threegenerationsleft

human activity and the destruction of the planet


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Wake-up Calls on Climate Change

One of the reviewers of my book described it as a Wake Up Call  and this phrase is being used more and more in relation to climate change, especially as people have experienced extremes of weather in the last two years.

Now, the Guardian has published an article about the things that their readers have described as Wake Up Calls:

https://www.theguardian.com/environment/2018/dec/21/the-heatwave-was-a-wake-up-call-readers-on-a-year-of-climate-change-anxiety?utm_term=RWRpdG9yaWFsX0dyZWVuTGlnaHQtMTgxMjIx&utm_source=esp&utm_medium=Email&utm_campaign=GreenLight&CMP=greenlight_email

They include the following:

  1. The 2018 heatwave.
  2. Wildfires in California.
  3. The IPCC report, saying we have 12 years.
  4. The launch of Extinction Rebellion.
  5. Extreme heatwaves harming the poorest people.
  6. The’Beast from the East’.
  7. ‘The changing political landscape prompted me’

 

wildfires

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Solar Panels: the majority of the UK public want to install them

A survey, reported in The Guardian has shown that more than half of people in the UK would install solar panels on their homes, if there was Government support on the cost of installation.  62% said they wanted to fit solar panels and 60% said they would buy an energy storage device.  Many have made this decision because they want to break up the energy suppliers market dominance but less than 10% of those surveyed had already installed solar panels.

https://www.theguardian.com/money/2018/aug/20/majority-of-uk-public-want-to-install-solar-panels-poll-finds

The survey was commissioned by Client Earth, an environmental law group: https://www.clientearth.org/

The survey also found that solar is the most popular energy source, with coal the least popular.  Nuclear energy and gas were almost as unpopular as coal.

Further data and graphs are given in The Guardian article.

how-much-roof-space-needed-for-solar-panels-1040x520

 


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A People’s Manifesto for Wildlife

Chris Packham, the well-known naturalist and broadcaster, has launched this manifesto, which can be found at:

http://www.chrispackham.co.uk/a-peoples-manifesto-for-wildlife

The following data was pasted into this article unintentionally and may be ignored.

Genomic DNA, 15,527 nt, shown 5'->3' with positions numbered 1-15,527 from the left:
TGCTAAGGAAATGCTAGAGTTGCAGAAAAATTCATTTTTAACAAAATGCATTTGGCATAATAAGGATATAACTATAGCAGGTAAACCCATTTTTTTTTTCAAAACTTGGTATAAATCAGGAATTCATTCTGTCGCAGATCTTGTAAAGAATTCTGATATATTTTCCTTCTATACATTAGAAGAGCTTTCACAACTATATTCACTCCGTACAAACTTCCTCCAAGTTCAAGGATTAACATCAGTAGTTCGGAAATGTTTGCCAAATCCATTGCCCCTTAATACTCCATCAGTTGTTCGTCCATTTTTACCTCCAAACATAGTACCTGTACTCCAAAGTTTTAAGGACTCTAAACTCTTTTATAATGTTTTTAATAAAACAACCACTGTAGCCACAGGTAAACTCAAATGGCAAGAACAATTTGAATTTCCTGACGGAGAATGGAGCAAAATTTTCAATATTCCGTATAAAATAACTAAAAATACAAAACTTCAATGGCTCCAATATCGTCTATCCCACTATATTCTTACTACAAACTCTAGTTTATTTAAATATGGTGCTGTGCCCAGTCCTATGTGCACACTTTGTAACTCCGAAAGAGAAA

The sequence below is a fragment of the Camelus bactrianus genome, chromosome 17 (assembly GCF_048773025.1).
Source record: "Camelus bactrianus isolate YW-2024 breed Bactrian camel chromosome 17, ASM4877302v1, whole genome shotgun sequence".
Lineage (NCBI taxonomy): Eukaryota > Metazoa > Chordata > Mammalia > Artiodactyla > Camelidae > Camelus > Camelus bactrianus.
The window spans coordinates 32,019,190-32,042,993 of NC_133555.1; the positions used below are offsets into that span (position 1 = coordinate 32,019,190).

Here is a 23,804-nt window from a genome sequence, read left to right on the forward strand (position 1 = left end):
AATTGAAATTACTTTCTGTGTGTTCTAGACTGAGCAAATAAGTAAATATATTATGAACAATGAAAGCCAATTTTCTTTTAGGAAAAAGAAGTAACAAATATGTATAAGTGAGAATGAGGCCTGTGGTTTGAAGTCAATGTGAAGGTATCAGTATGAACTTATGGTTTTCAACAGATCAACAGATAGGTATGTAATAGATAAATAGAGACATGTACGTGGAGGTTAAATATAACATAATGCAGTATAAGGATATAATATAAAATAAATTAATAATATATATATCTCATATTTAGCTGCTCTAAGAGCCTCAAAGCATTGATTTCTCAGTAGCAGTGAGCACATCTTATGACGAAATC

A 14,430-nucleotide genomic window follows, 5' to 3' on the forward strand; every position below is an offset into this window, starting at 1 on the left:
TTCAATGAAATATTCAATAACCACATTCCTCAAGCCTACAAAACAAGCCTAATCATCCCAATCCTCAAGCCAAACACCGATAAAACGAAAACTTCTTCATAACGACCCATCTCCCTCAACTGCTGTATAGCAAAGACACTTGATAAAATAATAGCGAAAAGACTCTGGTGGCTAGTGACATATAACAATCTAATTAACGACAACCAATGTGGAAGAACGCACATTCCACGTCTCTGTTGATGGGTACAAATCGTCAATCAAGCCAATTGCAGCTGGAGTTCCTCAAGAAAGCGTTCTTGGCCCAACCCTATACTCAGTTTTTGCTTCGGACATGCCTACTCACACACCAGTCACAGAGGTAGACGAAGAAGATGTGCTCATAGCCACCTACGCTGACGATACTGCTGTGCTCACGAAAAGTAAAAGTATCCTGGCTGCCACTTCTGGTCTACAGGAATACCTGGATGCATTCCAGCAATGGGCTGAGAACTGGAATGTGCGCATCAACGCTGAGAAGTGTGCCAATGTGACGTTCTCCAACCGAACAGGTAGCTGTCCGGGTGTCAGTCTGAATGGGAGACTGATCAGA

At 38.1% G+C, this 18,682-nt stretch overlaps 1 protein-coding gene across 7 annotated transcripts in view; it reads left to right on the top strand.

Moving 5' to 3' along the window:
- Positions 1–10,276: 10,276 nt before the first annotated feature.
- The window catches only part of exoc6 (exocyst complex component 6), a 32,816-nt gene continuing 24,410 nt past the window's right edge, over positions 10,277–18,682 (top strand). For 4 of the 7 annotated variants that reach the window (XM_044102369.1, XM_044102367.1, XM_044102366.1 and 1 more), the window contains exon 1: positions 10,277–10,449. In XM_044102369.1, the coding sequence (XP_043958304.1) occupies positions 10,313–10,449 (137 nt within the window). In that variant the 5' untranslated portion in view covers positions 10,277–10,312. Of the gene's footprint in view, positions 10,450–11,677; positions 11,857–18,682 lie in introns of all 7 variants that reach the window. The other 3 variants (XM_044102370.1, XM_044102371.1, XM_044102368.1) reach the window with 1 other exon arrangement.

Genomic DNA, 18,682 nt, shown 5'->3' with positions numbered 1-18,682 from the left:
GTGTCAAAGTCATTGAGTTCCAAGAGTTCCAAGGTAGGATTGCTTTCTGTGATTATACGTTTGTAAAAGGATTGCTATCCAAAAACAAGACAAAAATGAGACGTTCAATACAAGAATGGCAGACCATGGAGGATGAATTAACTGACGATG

Also, this weekend, he is organising #ThePeoplesWalkFor Wildlife, in Hyde Park London.  People from across the country are joining this.

To accompany both, Chris has written an article – well worth a read – in The Guardian, entitled, “My manifesto could save Britain’s dying wildlife”.

Well done, Chris, and keep up the consciousness-raising.

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The Guardian article was published on 19th August 2018 and can be found at:

https://www.theguardian.com/commentisfree/2018/sep/19/manifesto-for-wildlife-uk-countryside-species-biodiversity?utm_source=esp&utm_medium=Email&utm_campaign=Green+Light+2016&utm_term=286174&subid=2617869&CMP=EMCENVEML1631

 


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More lost and endangered species are being reported

A new statistical analysis by Bird Life International has been reported by Patrick Barkham in The Guardian. It has confirmed that eight bird species are known to have become extinct this decade. Five species are from South America and their extinction has been caused by deforestation.  They include:

  • the Brazilian Spix’s macaw;
  • the poo-uli (black-faced honey creeper);
  • the pernambuco pygmy owl;
  • the cryptic treehunter;
  • Alagoas foliage gleaner.

Other extinctions have been small island species, vulnerable to hunting or invasive species.  90% of bird extinctions have been small-island species but now some species from large continents are disappearing.  See:

https://www.theguardian.com/environment/2018/sep/04/first-eight-bird-extinctions-of-the-21st-century-confirmed?utm_source=esp&utm_medium=Email&utm_campaign=Green+Light+2016&utm_term=285147&subid=2617869&CMP=EMCENVEML1631

poo-uli

The Poo-uli, last seen in Hawaii in 2004


In another painstaking study, it has been found that hedgehog numbers in the UK have declined by 80% since the 1950s.  This is thought to be due to intensive farming methods and increasing badger populations (badgers eat hedgehogs but both species can co-exist in the same habitat).  The study has been published in Nature: Scientific Reports – 

https://www.nature.com/articles/s41598-018-30130-4

A number of rural sites were surveyed across England and Wales and, in many of them, no hedgehogs were found at all.  the South West of England seemed to be paricularly devoid of hedgehogs.

hedgehog map

The green dots in the map above show where hedgehogs were detected and the black dots where none were found; the large black spots identify the locations of badger setts.  The study was carried out by Ben M. Williams, Philip J. Baker, Emily Thomas, Gavin Wilson, Johanna Judge and Richard W. Yarnell.  Scientific Reports 8, Article Number 12156 (2018).

Damian Carrington of The Guardian has given a summary of this report:

https://www.theguardian.com/environment/2018/sep/06/most-of-countryside-now-devoid-of-hedgehogs-study-finds?utm_source=esp&utm_medium=Email&utm_campaign=Green+Light+2016&utm_term=285147&subid=2617869&CMP=EMCENVEML1631

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The endangered hedgehog



An article in Nature has shown that all widlife species have declined by 58% in the past four decades and predicts that by 2020, populations will have declined by two-thirds from 1970.

https://www.nature.com/news/wildlife-in-decline-earth-s-vertebrates-fall-58-in-past-four-decades-1.20898

Activities such as deforestation, poaching and human-induced climate change are in large part to blame for the decline, with the main decline due to habitat loss.



 


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UK Government seeks to weaken commitment to Paris 2015 targets before Brexit

An article in The Guardian by Arthur Nelson (9th May 2018) claims that a secret plan, to stretch targets backwards to comply with the Paris 2015 commitments, has been leaked by MEPs.